In my 11 years of publishing, I find this to be the most exciting, vibrant and interesting time I’ve experienced and looking at this time period as an incredible breeding ground for experimentation and innovation. I only see good things ahead for magazines and, more importantly, publishing companies that are willing to face the fact that this ain’t your mother’s or father’s publishing industry. So either get on board, or walk that plank![PHOTO: Disney] What ever happened to the idea that a good captain always goes down with his ship? Or in this case, his magazine? The doom and gloom surrounding the magazine/print business is scaring very talented publishing professionals away from the industry altogether. They are, in droves, flocking to anything that has the word “digital” attached to it—it’s truly starting to feel like 1999’s dot-com migration, at least some level, all over again.What about standing and fighting? I wonder if that thought has occurred at all, or if these individuals have become so disenchanted with the print business that they have just thrown up their hands.I’ve personally had many conversations with other publishers about this subject and there is a very clear line of distinction between those who grew up in the traditional world of publishing who have not been able to embrace change, innovate or see their brands as more than a circulation driven ad-page model, and those who actually see this supposed “dark period” as pure opportunity for experimentation, building beyond ad pages and circulation and concentrating on all of the exciting opportunities and platforms for magazine brands in areas outside of the busted newsstand sales, subscriptions and ad page business models.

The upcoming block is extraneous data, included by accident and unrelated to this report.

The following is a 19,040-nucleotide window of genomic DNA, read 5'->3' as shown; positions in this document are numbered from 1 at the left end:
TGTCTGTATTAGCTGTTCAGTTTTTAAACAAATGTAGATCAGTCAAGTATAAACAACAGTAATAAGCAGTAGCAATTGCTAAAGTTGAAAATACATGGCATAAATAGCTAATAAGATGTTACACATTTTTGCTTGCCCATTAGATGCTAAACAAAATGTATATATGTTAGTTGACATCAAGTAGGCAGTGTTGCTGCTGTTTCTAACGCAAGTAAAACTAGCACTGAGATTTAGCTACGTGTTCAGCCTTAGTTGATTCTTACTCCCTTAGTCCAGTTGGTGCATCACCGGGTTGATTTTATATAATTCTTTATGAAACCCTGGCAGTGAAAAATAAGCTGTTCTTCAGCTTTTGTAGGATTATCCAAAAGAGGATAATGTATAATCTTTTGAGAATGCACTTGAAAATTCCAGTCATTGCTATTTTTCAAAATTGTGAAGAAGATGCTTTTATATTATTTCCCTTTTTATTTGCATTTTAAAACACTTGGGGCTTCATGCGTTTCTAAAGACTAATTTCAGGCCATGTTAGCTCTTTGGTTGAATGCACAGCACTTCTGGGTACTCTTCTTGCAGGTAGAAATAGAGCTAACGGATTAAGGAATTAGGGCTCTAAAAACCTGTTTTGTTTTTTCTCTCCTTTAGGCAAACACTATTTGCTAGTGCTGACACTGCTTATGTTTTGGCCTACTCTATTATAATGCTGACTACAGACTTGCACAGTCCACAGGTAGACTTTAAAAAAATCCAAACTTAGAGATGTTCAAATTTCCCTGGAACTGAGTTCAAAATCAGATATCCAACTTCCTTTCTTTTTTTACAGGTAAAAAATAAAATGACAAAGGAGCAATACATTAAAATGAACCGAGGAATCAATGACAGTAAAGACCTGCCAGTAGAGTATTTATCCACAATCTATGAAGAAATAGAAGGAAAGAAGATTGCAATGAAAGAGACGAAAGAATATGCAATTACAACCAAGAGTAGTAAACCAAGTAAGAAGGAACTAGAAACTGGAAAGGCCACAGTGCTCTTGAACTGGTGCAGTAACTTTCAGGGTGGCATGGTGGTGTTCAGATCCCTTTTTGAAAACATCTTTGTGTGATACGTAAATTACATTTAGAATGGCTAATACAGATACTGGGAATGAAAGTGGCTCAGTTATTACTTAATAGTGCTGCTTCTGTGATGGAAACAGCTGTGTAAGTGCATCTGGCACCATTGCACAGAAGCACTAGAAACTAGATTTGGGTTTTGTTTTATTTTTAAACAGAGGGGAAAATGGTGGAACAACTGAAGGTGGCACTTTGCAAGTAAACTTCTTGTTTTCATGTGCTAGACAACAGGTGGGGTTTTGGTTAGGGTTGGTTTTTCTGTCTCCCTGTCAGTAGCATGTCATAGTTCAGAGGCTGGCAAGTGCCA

Thefirst quarter PIB ad page numbers painted a pretty bleak picture for theindustry. The revenue numbers told anequally sorry story for all but a few publications. Among the top revenue gainers were HallmarkMagazine (up 53.5 percent in revenue) and Disney’s Wondertime (8 percent).What’s that you say? Hallmarkand Wondertime have both been shutdown? How could that be? It’s because the PIB revenue numbers bearonly a fleeting resemblance to reality.More broadly, many magazine business metrics reported in thetrade press and analyzed by media planners provide misleading views of what’sreally going on in the industry. Here are three of the most prominent examples, and three modestproposals on how to fix them: The Problem: PIB PIB’s advertising revenue numbers are notoriously inflatedbecause they rely on rate cards. Formany publishers, the real revenue per ad page can be 50 percent of the ratecard after taking into account advertiser discounts, bonus pages, advertorialsand remnant rates. The advertising pagecounts are also subject to some distortions but to a far lesser degree.The Fix: Keep thead page counts. Kill the ad revenuereport.The Problem: ABCABC’s twice-yearly FAS-FAX circulation report also gets alot of media attention when it comes out. Trade stories usually center on two themes: which magazines grew theirtotal circulation and which magazines missed rate base. Media planners alsolook at these two metrics to determine a magazine’s “circulation vitality.”Unfortunately, total circulation and making rate base aretwo of the least informative pieces of information on a magazine’s pinksheet. In both cases, publishers candirectly control their numbers by paying for verified and/or public placesubscriptions. From a pure economic perspective, the excessive focus on ratebase can also lead to bad business decisions as publishers pay to acquire andprint subscription copies that have no advertising benefit.The Fix: Mediaplanners-along with ABC and the trade press-should be emphasizing the trends inpaid (instead of total) subscriptions and single copy sales, the two metricsthat relate directly to the economic health of a title.The Problem: Mr. MagazineI give a lot of credit to Samir “Mr. Magazine” Husni. Anyone who bets their career so solidly onthe magazine industry is a comrade of mine and anyone who reads this site. That being said, his “magazines launched thismonth” numbers really tell us very little about the health of the industry. In February 2009 for example, Husni’s site claims that,incredibly, 80 new magazinetitles were launched, compared to approximately 50 in February 2008 and 35in February 2007. Husni himself promotesthe February numbers in his blog as proofthat “print is not dead”—and he is something of a fixture in the magazinetrade press (includingthis one).Who could these brave magazine-launching souls possiblybe? The Mr. Magazine site helpfully providesthe cover of each launched title so we can do some additional analysis. Roughly 90 percent of the titles presented as”new launches” are actually newsstand special issues from medium and largepublishers. Having worked at anenthusiast publisher, I can say that more newsstand one-shots are a signal thatpublishers are trying to stretch their investments in editorial (by repurposingold content) and newsstand distribution (by “stacking” another release onto anexisting bipad). The Fix: Mr. Magazine (or his students) should countnew bipads instead of titles. A newbipad shows that a publisher is investing in a new magazine with its owndistribution profile. A new magazine onan old bipad (e.g. “Taste of Home Presents: Casserole Slow Cooker & Soups”)is not a “new title.”Are there other metrics that you find irksome ormisleading? Comment below and I willincorporate them into a future blog post.